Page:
Do not make the mistake of seeing everything that can go wrong on every trip you will ever make. Just focus on the trip you are on. This was the best advice I ever got from an experienced driver.

I can remember being afraid of going through large cities during rush hour, crossing mountain terrain and driving in winter weather. Each time I did it I became less and less afraid until I was'nt afraid anymore.

DH's CB handle is Lost Again. That says it all.

After 15 years of driving all 48 and Canada we still get lost and still get into jams. The key is not to panic or get upset and just ask yourself : "Gee, now that I am in this mess how do I get out of it ?"

Actually the jams are what improves your skills.

I always would actually say out loud when turning , changing lanes, etc.

"Watch your trailer, watch your trailer."

Now I watch my trailer even when I don't have a trailer!

All of this will become second nature over time for you as well.

One error you made is probably the most common among new drivers. Never let the vehicles behind you drive your vehicle. When some one is following you too close or there are sveral vehicles benind you as in the situation you described, tap your brakes lightly so the following vehicle will know you are about to slow down then start slowing down. This would have given the oncoming truck time to clear the turn and given you more clearance. And yes you can come to a complete stop in a traffic lane.

Hang in there. If I can do it anyone can.

2006 34' Classic LTD
2010 Ford F250 PSD
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Old 05-02-2010, 11:40 PM   #11
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When you get your pilots license - they say you now have a license to learn - not that you are a competent pilot - but you can now head out and start gaining real world experience.

Don't give up - like everyone said - do some parking lot practice and visualize in your mind when taking those turns. Plan your route and practice, practice, practice...

In a few years your gonna be giving someone else the same advice we are giving now - with your story to make it even more "colorful"!
John "JFScheck" Scheck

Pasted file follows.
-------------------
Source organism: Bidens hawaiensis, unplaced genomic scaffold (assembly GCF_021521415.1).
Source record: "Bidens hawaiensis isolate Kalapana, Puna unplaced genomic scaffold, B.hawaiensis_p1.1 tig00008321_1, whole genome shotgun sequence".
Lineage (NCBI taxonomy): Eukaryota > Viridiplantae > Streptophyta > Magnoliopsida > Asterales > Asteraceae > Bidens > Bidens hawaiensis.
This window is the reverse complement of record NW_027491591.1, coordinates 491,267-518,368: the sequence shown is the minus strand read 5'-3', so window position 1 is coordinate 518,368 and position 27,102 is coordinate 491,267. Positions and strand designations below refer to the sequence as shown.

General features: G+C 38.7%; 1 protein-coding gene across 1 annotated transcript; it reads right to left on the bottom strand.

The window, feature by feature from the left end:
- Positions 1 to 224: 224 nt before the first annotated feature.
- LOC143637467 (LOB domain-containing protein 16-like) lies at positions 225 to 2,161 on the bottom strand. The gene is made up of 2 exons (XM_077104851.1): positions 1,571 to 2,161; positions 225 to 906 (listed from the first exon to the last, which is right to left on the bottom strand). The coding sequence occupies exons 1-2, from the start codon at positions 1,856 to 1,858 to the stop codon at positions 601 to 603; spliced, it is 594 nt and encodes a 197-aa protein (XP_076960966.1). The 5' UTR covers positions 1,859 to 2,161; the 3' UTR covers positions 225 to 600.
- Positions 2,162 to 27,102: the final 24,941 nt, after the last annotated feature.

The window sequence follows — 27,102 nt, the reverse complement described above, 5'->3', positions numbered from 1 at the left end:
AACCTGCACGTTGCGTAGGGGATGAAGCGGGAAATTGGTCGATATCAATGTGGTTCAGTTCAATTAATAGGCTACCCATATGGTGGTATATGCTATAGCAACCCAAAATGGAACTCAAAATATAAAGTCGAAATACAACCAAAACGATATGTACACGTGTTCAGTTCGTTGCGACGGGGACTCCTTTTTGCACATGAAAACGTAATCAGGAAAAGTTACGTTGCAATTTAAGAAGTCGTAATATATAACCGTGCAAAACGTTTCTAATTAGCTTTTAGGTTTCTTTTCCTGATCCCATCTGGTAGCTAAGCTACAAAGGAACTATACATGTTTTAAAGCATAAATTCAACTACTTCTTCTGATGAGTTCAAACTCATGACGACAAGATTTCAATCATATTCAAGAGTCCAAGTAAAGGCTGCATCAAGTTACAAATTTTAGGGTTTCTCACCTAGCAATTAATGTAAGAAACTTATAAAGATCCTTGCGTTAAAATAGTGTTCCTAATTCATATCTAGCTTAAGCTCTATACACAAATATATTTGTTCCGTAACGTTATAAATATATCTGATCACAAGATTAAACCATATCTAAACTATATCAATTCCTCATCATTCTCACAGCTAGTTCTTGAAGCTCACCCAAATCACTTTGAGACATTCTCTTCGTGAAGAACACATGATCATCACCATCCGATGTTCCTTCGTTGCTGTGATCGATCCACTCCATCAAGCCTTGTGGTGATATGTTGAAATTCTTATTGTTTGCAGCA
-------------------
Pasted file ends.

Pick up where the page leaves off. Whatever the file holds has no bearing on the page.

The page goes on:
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Old 05-03-2010, 05:30 AM   #12
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Don't get intimated by other drivers, I bet not one of the cars behind you stopped after you scraped that post in the turn. Slow down and take your time. You have as much right on the road as the next person no matter what speed you are going. When making turns on streets take all the road you can whether you think you need it or not. If you are backing into a site by yourself ask someone in the campground to watch for you, most people will be glad to do that, if nobody is there get out and look yourself even if you have to look and move 2ft. get out and look again. I hope this helps.

Marvin & Annie
Niki (fur baby)
1979 Argosy 30 (Costalotta)
WBCCI 10103
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Old 05-03-2010, 05:42 AM   #13
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1993 21' Sovereign
Colfax , North Carolina
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I did my best to try to knock down a tree once when we went camping. If it could happen to somebody with years of experience towing and camping, it can happen to anyone. That's why they are called accidents. That doesn't mean to be careless, but things happen in life. Go find an empty parking lot and practice towing and backing.

Oh, our GPS sent us through beautiful downtown Asheville North Carolina while towing Bertha, and some of the streets were 10 feet wide, total...
Meddle not in the affairs of dragons, for you are crunchy, and taste good with ketchup.
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Old 05-03-2010, 06:46 AM   #14
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A GPS that does not have truck routes for its maps can be a very dangerous guide. And they tend to take a longer route at times which is more expensive. Too bad your "trucker map" was missing, you could have compared the GPS route to the truck routes and made adjustments in the GPS.

Do not let this defeat you!!! Keep on keepin' on!


TV1: Black Sheep, 2001 Dodge 3500, 800,xxx miles, a few non-stock parts here and there...
TV2: Brownie, 1989 Dodge W250, only 256,000 miles!
TV3: 2004.5 Dodge 3500, 415,000 miles, 6 spd